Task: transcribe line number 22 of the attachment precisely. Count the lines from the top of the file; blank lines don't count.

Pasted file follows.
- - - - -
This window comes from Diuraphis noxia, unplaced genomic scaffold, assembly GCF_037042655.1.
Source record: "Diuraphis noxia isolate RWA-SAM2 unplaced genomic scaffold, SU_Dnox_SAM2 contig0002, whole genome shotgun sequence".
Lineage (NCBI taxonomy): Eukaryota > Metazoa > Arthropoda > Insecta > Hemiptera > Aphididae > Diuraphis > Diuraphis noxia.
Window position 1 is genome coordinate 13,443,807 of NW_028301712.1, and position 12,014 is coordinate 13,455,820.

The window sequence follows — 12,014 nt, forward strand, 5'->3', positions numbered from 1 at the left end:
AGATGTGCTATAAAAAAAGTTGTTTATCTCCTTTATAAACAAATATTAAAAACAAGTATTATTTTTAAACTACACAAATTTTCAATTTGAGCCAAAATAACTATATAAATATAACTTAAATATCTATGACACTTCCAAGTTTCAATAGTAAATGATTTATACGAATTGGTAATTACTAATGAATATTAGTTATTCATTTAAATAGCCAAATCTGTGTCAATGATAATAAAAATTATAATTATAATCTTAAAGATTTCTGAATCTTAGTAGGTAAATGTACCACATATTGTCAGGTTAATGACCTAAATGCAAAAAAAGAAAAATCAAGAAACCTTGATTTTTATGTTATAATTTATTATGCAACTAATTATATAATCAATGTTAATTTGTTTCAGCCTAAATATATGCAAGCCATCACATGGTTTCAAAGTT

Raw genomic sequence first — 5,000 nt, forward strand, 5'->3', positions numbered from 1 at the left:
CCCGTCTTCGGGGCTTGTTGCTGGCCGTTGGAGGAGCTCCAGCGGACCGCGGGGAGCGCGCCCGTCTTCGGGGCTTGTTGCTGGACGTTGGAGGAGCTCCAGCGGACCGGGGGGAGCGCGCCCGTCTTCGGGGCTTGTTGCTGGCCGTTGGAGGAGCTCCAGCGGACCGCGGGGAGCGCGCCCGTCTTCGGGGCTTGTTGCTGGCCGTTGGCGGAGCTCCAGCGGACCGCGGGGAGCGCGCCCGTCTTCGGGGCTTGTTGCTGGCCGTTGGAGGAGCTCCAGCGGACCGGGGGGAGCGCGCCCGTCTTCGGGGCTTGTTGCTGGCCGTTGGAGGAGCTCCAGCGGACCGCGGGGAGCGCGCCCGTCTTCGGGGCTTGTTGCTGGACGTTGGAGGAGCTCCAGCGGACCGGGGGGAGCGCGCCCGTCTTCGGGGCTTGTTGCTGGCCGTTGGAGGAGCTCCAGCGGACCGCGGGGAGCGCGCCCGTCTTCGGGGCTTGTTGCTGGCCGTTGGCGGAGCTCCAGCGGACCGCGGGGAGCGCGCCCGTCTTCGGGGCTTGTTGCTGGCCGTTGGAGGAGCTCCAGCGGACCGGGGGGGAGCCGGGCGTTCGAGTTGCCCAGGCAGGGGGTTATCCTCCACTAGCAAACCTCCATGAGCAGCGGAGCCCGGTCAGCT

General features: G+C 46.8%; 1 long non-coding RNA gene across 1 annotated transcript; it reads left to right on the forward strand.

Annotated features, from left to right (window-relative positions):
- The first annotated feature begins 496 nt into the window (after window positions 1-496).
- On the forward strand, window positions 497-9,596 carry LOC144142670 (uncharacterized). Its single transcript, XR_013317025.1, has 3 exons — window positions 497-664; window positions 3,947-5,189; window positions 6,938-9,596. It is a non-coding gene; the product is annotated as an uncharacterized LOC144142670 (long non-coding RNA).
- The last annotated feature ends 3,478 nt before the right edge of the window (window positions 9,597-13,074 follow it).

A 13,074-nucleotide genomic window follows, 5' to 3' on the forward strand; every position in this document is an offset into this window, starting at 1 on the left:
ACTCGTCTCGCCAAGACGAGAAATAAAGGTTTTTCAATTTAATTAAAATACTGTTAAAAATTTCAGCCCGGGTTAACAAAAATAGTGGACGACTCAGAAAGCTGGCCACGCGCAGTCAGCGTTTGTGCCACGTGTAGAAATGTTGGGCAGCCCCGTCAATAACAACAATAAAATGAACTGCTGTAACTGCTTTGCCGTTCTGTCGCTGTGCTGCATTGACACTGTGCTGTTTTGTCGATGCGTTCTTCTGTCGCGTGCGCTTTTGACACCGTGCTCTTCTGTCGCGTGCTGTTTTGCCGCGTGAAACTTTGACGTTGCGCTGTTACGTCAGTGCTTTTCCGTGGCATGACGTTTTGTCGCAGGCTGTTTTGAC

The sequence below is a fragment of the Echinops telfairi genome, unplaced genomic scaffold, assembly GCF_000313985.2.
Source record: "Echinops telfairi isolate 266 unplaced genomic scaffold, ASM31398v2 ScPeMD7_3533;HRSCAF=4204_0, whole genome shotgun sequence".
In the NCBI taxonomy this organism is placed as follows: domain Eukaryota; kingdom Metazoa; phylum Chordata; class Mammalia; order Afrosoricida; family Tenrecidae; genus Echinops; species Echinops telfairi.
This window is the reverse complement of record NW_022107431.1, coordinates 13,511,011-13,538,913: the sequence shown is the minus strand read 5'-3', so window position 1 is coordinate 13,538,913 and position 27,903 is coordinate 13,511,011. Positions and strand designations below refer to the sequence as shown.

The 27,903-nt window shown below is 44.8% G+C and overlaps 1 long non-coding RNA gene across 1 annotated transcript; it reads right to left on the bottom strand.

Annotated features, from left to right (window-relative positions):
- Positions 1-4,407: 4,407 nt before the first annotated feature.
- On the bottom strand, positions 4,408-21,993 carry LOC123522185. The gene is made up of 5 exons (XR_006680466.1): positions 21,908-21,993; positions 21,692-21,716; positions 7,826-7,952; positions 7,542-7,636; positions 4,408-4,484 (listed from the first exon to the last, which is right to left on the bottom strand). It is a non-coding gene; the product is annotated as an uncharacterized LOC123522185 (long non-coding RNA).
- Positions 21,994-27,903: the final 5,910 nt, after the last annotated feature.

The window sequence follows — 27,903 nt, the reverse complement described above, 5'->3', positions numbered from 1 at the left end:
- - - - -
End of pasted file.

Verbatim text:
- Positions 1-4,407: 4,407 nt before the first annotated feature.